It’s Black Friday/Cyber Monday weekend. Consumers are looking for bargains. Despite what may be a better-than-expected start to the holiday season, for reasons discussed below, the indicators that measure the state of the U.S. consumer are mainly downbeat, and we think that overall, holiday sales will disappoint.
- Share prices of the S&P 500 Consumer Discretionary Sector, companies that sell consumer discretionary items and consumer services (e.g., apparel, restaurants, vacations), are down 33% YTD, more than double the S&P 500 itself (down 16%).
- The University of Michigan’s Consumer Sentiment Index for November was 56.8, up from the 54.7 preliminary number, but still much lower on a sequential basis than October’s 59.9 (see chart at the top of this blog). Buying intentions for big-ticket items fell to 73 in November vs. 90 in October and are in the lowest 1% of this sub-index for its history. Auto buying plans at 33 (vs. 43 in October) are at an all-time low back to 1951.
- Auto loan delinquencies have always been a barometer of the state of the consumer, and the chart shows that they are on the rise.
So, while we might see an initial surge in retail sales as companies try to unload unwanted inventories at bargain prices, the rest of the four weeks leading up to Christmas don’t look so hot. Comments accompanying the retail sector’s Q3 earnings reports have been downbeat, with the “consumer is trading down” comment nearly universal.
We’ve commented in earlier blogs about layoffs, especially in the tech sector. The latest announcement came from HP (Hewlett-Packard) – today, mainly a producer of commercial printers (hardly high tech). They announced that they intend to lay off 10% of their workforce over the next couple of years. This indicates to us that “employment” issues have broken out of just the tech sector. In fact, the latest weekly jobless claims from the Department of Labor (week of November 19) show initial claims up +17K on a seasonally adjusted basis (SA). They were up +48K NSA. Continuing Claims (those claiming unemployment benefits for more than one week) rose +48K SA (+108K NSA) the week of November 12 to the highest level since March. It appears that businesses are no longer hanging on to employees, and we are likely going to see the unemployment rate break out to the upside over the next few months.
As we have discussed in past blogs, Housing, the economy’s most interest-sensitive sector, continues to probe the depths of the recession. Existing home sales were off -5.9% M/M in October, now down nine months in a row (which didn’t even happen in the Great Recession!), and now down -28.4% Y/Y. The median price of a sold existing home fell -1.2% in October and has now fallen four months in a row at a -23% annual rate over that time period. On the positive side (sort of), new home sales rose +7.5% in October, likely influenced by the drop in the 30-year fixed rate mortgage at October’s end when the Fed first hinted at a rate increase slowdown. Still, new home sales are down at a -29% annual rate, even with the good October data.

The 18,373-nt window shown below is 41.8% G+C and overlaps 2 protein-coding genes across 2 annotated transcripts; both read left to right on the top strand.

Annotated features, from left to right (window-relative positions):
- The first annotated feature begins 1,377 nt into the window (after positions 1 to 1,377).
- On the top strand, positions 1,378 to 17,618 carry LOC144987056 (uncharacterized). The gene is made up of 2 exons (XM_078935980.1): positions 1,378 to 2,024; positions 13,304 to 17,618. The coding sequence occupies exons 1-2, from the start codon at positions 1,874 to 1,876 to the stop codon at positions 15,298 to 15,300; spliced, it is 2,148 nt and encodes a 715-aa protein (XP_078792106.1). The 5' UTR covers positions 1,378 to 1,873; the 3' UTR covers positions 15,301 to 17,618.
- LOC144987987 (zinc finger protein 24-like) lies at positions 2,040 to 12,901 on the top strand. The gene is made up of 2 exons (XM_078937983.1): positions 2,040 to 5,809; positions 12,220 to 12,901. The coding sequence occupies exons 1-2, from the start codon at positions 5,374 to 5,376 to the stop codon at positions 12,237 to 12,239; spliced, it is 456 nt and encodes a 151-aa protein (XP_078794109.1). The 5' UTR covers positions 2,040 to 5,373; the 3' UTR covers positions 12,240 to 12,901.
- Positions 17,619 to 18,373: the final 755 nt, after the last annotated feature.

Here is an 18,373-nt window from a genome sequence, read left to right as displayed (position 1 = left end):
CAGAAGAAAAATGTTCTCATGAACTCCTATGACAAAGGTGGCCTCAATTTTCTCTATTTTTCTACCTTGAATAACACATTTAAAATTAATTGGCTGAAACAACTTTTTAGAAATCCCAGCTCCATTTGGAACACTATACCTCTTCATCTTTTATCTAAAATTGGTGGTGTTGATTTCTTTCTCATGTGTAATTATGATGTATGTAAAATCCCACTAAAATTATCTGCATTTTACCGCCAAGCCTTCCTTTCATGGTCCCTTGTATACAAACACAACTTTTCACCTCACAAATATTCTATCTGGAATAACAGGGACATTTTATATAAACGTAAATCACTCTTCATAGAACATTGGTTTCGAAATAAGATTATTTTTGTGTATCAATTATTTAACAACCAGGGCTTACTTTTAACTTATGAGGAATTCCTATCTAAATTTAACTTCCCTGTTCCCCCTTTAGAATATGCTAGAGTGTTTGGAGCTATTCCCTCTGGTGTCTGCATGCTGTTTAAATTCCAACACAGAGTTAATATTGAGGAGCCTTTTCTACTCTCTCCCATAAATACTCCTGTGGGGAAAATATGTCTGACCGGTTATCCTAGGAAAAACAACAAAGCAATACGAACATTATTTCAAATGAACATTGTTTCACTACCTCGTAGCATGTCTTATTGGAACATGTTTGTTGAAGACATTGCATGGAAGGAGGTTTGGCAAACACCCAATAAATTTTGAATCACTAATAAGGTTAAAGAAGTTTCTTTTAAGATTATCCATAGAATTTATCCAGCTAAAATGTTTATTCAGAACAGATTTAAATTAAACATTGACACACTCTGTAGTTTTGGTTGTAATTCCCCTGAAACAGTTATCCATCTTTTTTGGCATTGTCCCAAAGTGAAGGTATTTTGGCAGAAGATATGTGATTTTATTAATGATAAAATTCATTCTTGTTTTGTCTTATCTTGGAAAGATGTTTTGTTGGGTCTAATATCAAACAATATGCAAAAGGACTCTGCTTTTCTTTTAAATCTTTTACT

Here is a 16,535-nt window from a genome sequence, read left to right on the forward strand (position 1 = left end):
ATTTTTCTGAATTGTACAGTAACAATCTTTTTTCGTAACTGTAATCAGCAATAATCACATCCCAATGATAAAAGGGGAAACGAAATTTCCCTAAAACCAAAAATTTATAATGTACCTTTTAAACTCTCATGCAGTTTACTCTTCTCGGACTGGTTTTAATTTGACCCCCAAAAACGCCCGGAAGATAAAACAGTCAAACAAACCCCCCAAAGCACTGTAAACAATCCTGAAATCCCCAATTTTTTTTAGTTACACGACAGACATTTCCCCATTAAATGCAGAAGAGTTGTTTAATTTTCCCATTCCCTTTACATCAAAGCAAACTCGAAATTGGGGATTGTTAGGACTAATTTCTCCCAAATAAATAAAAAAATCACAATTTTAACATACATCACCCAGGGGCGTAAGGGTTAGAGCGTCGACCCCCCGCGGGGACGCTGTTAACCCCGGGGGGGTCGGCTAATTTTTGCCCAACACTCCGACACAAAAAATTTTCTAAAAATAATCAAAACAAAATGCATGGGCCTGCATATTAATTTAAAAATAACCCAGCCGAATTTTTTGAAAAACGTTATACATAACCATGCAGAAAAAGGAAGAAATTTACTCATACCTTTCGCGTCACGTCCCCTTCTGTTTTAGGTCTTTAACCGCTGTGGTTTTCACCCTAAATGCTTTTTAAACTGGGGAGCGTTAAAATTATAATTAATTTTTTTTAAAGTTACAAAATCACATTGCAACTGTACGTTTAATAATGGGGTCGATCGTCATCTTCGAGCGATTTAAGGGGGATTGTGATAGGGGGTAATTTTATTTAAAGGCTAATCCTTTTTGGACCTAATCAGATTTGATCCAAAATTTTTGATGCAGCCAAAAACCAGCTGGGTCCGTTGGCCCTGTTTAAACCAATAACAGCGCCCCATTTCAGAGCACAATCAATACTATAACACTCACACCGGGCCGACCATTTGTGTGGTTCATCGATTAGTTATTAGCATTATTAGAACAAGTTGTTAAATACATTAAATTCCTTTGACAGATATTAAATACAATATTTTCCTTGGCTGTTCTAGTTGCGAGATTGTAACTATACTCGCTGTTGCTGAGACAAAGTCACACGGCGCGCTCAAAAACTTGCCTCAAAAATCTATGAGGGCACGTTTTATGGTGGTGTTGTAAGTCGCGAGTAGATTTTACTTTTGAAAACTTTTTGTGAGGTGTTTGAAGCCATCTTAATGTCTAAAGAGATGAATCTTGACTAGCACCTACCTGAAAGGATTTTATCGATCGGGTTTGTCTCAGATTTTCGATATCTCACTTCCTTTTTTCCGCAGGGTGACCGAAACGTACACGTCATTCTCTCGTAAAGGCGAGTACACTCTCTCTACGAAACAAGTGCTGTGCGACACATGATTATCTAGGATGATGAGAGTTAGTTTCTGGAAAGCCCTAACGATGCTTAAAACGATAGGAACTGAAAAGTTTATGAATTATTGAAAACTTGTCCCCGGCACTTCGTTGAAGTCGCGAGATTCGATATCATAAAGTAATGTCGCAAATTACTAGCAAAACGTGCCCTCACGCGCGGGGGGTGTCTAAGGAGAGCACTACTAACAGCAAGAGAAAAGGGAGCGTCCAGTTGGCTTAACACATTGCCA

The major question in today’s financial markets is, given the downbeat emerging data, what will the Fed do next? Markets have been spooked by the hawkish rhetoric of the FOMC members. As we have indicated in past blogs, we think such hawkishness arises from the Fed’s need to control the level of financial tightness. On Wednesday, November 23, we got the official minutes of the Fed’s November 1-2 meeting set, and there were several comments in those minutes that looked constructive. We have included those excerpts (our emphasis) to highlight such.
…that there was significant uncertainty about the ultimate level of the federal funds rate needed to achieve the Committee’s goals, and their assessment of that level would depend, in part, on incoming data…
…They noted that monetary policy tightening typically produced rapid effects on financial conditions but that the full effects of changes in financial conditions on aggregate spending and the labor market, and then on inflation, took longer to materialize…
…as monetary policy approached a stance that was sufficiently restrictive to achieve the Committee’s goals, it would become appropriate to slow the pace of increase in the target range for the federal funds rate … [and] that a slowing in the pace of increase would likely soon be appropriate…
As we have pointed out in past blogs, it has become apparent that inflation peaked in June, so the incoming data should push the Fed first to step down December’s rate increase, and if the good inflation news continues, as we predict, perhaps “pausing” sooner than markets have priced in. If that is the case, markets will begin to loosen financial conditions (already apparent in the yield curve) before the Fed is ready. But that is a consequence of their own making, i.e., their new “transparency” policy (see past blogs for a fuller explanation).
The incoming data continues to confirm domestic economic weakness and lower inflation. The index of Leading Indicators confirms that a Recession has begun.
We see the same in the rest of the world (and now China has seen a resurgence in the virus). While Black Friday and Cyber Monday may produce some retail sales growth, much of this will have been due to retailers unloading unwanted inventory. We expect overall holiday sales to be disappointing.
The minutes from the Fed’s last meeting give us a glimmer of hope that, if the inflation metrics continue to cool as we expect, the Fed will soon “pause” – perhaps after 50 and 25 basis point increases, respectively at its next two meetings, and that we will see rate decreases before the end of 2023.
Robert Barone, Ph.D.
(Joshua Barone contributed to this blog)